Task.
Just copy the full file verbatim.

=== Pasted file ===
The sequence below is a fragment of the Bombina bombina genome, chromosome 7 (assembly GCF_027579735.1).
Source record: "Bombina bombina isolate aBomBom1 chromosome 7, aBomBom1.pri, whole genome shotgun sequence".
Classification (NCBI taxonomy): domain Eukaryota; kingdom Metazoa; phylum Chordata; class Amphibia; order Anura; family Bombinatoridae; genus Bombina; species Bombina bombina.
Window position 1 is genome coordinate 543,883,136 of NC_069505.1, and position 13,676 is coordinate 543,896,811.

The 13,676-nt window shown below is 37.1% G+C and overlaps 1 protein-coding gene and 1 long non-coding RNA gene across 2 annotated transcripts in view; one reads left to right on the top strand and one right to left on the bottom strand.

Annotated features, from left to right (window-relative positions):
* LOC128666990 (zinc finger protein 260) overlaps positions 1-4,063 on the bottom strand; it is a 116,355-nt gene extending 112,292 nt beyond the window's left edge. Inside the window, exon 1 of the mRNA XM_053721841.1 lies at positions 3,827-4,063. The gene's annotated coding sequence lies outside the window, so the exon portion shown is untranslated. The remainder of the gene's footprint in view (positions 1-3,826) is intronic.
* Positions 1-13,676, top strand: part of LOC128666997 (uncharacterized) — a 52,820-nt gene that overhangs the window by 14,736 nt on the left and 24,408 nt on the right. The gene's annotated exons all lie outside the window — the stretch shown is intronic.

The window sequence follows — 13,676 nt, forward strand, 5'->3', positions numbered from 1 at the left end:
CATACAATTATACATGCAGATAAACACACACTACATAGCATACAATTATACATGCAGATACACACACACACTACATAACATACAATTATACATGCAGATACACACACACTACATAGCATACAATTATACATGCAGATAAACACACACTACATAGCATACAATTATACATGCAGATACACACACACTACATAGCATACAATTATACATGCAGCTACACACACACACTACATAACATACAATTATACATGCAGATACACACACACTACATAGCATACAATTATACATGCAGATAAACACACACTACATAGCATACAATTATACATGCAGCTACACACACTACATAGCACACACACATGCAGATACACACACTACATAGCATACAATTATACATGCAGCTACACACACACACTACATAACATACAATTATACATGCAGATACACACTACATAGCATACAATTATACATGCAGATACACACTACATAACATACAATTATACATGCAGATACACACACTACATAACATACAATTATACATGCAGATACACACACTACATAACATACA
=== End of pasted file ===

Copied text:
The sequence below is a fragment of the Bombina bombina genome, chromosome 7 (assembly GCF_027579735.1).
Source record: "Bombina bombina isolate aBomBom1 chromosome 7, aBomBom1.pri, whole genome shotgun sequence".
Classification (NCBI taxonomy): domain Eukaryota; kingdom Metazoa; phylum Chordata; class Amphibia; order Anura; family Bombinatoridae; genus Bombina; species Bombina bombina.
Window position 1 is genome coordinate 543,883,136 of NC_069505.1, and position 13,676 is coordinate 543,896,811.

The 13,676-nt window shown below is 37.1% G+C and overlaps 1 protein-coding gene and 1 long non-coding RNA gene across 2 annotated transcripts in view; one reads left to right on the top strand and one right to left on the bottom strand.

Annotated features, from left to right (window-relative positions):
* LOC128666990 (zinc finger protein 260) overlaps positions 1-4,063 on the bottom strand; it is a 116,355-nt gene extending 112,292 nt beyond the window's left edge. Inside the window, exon 1 of the mRNA XM_053721841.1 lies at positions 3,827-4,063. The gene's annotated coding sequence lies outside the window, so the exon portion shown is untranslated. The remainder of the gene's footprint in view (positions 1-3,826) is intronic.
* Positions 1-13,676, top strand: part of LOC128666997 (uncharacterized) — a 52,820-nt gene that overhangs the window by 14,736 nt on the left and 24,408 nt on the right. The gene's annotated exons all lie outside the window — the stretch shown is intronic.

The window sequence follows — 13,676 nt, forward strand, 5'->3', positions numbered from 1 at the left end:
CATACAATTATACATGCAGATAAACACACACTACATAGCATACAATTATACATGCAGATACACACACACACTACATAACATACAATTATACATGCAGATACACACACACTACATAGCATACAATTATACATGCAGATAAACACACACTACATAGCATACAATTATACATGCAGATACACACACACTACATAGCATACAATTATACATGCAGCTACACACACACACTACATAACATACAATTATACATGCAGATACACACACACTACATAGCATACAATTATACATGCAGATAAACACACACTACATAGCATACAATTATACATGCAGCTACACACACTACATAGCACACACACATGCAGATACACACACTACATAGCATACAATTATACATGCAGCTACACACACACACTACATAACATACAATTATACATGCAGATACACACTACATAGCATACAATTATACATGCAGATACACACTACATAACATACAATTATACATGCAGATACACACACTACATAACATACAATTATACATGCAGATACACACACTACATAACATACA